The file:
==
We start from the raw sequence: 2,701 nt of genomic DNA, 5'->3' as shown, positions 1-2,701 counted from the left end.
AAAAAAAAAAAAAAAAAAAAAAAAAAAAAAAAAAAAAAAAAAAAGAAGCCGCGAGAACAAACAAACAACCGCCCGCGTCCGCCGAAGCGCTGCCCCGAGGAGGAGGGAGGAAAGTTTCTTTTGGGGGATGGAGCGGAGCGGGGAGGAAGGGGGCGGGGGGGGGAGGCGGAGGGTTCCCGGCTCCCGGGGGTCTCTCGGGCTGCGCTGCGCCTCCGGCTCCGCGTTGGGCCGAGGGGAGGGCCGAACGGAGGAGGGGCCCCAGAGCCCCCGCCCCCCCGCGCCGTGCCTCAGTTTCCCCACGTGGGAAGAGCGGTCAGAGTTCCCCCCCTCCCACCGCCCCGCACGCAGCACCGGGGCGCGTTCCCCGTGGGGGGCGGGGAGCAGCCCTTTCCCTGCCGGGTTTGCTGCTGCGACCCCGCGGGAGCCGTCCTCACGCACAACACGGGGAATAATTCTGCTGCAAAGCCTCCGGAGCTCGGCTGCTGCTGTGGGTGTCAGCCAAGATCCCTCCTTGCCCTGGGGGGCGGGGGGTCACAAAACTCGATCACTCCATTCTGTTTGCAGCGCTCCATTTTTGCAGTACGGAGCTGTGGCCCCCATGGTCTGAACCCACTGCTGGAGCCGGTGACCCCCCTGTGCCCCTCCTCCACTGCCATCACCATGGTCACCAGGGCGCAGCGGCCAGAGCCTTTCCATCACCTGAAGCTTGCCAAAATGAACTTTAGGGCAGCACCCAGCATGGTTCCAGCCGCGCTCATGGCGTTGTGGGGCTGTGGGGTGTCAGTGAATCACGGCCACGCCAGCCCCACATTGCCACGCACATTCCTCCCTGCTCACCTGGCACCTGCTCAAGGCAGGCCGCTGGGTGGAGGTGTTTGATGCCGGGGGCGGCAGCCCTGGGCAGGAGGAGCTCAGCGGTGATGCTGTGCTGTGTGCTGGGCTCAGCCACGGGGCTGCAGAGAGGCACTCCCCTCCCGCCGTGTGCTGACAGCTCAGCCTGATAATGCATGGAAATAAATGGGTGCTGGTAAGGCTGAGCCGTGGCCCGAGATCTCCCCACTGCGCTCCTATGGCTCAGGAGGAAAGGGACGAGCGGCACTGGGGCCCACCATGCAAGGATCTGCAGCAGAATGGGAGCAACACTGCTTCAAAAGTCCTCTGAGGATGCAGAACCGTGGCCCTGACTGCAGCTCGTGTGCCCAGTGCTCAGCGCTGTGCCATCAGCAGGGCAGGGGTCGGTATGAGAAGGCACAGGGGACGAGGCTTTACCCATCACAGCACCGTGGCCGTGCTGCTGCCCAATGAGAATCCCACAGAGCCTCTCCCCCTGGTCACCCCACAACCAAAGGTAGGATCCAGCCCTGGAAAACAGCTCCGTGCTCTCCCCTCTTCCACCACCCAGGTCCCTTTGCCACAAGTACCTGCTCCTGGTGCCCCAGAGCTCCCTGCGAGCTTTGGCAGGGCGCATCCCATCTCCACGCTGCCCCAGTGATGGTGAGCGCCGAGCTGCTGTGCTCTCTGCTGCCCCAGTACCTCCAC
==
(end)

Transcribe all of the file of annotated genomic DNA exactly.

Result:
We start from the raw sequence: 2,701 nt of genomic DNA, 5'->3' as shown, positions 1-2,701 counted from the left end.
AAAAAAAAAAAAAAAAAAAAAAAAAAAAAAAAAAAAAAAAAAAAGAAGCCGCGAGAACAAACAAACAACCGCCCGCGTCCGCCGAAGCGCTGCCCCGAGGAGGAGGGAGGAAAGTTTCTTTTGGGGGATGGAGCGGAGCGGGGAGGAAGGGGGCGGGGGGGGGAGGCGGAGGGTTCCCGGCTCCCGGGGGTCTCTCGGGCTGCGCTGCGCCTCCGGCTCCGCGTTGGGCCGAGGGGAGGGCCGAACGGAGGAGGGGCCCCAGAGCCCCCGCCCCCCCGCGCCGTGCCTCAGTTTCCCCACGTGGGAAGAGCGGTCAGAGTTCCCCCCCTCCCACCGCCCCGCACGCAGCACCGGGGCGCGTTCCCCGTGGGGGGCGGGGAGCAGCCCTTTCCCTGCCGGGTTTGCTGCTGCGACCCCGCGGGAGCCGTCCTCACGCACAACACGGGGAATAATTCTGCTGCAAAGCCTCCGGAGCTCGGCTGCTGCTGTGGGTGTCAGCCAAGATCCCTCCTTGCCCTGGGGGGCGGGGGGTCACAAAACTCGATCACTCCATTCTGTTTGCAGCGCTCCATTTTTGCAGTACGGAGCTGTGGCCCCCATGGTCTGAACCCACTGCTGGAGCCGGTGACCCCCCTGTGCCCCTCCTCCACTGCCATCACCATGGTCACCAGGGCGCAGCGGCCAGAGCCTTTCCATCACCTGAAGCTTGCCAAAATGAACTTTAGGGCAGCACCCAGCATGGTTCCAGCCGCGCTCATGGCGTTGTGGGGCTGTGGGGTGTCAGTGAATCACGGCCACGCCAGCCCCACATTGCCACGCACATTCCTCCCTGCTCACCTGGCACCTGCTCAAGGCAGGCCGCTGGGTGGAGGTGTTTGATGCCGGGGGCGGCAGCCCTGGGCAGGAGGAGCTCAGCGGTGATGCTGTGCTGTGTGCTGGGCTCAGCCACGGGGCTGCAGAGAGGCACTCCCCTCCCGCCGTGTGCTGACAGCTCAGCCTGATAATGCATGGAAATAAATGGGTGCTGGTAAGGCTGAGCCGTGGCCCGAGATCTCCCCACTGCGCTCCTATGGCTCAGGAGGAAAGGGACGAGCGGCACTGGGGCCCACCATGCAAGGATCTGCAGCAGAATGGGAGCAACACTGCTTCAAAAGTCCTCTGAGGATGCAGAACCGTGGCCCTGACTGCAGCTCGTGTGCCCAGTGCTCAGCGCTGTGCCATCAGCAGGGCAGGGGTCGGTATGAGAAGGCACAGGGGACGAGGCTTTACCCATCACAGCACCGTGGCCGTGCTGCTGCCCAATGAGAATCCCACAGAGCCTCTCCCCCTGGTCACCCCACAACCAAAGGTAGGATCCAGCCCTGGAAAACAGCTCCGTGCTCTCCCCTCTTCCACCACCCAGGTCCCTTTGCCACAAGTACCTGCTCCTGGTGCCCCAGAGCTCCCTGCGAGCTTTGGCAGGGCGCATCCCATCTCCACGCTGCCCCAGTGATGGTGAGCGCCGAGCTGCTGTGCTCTCTGCTGCCCCAGTACCTCCAC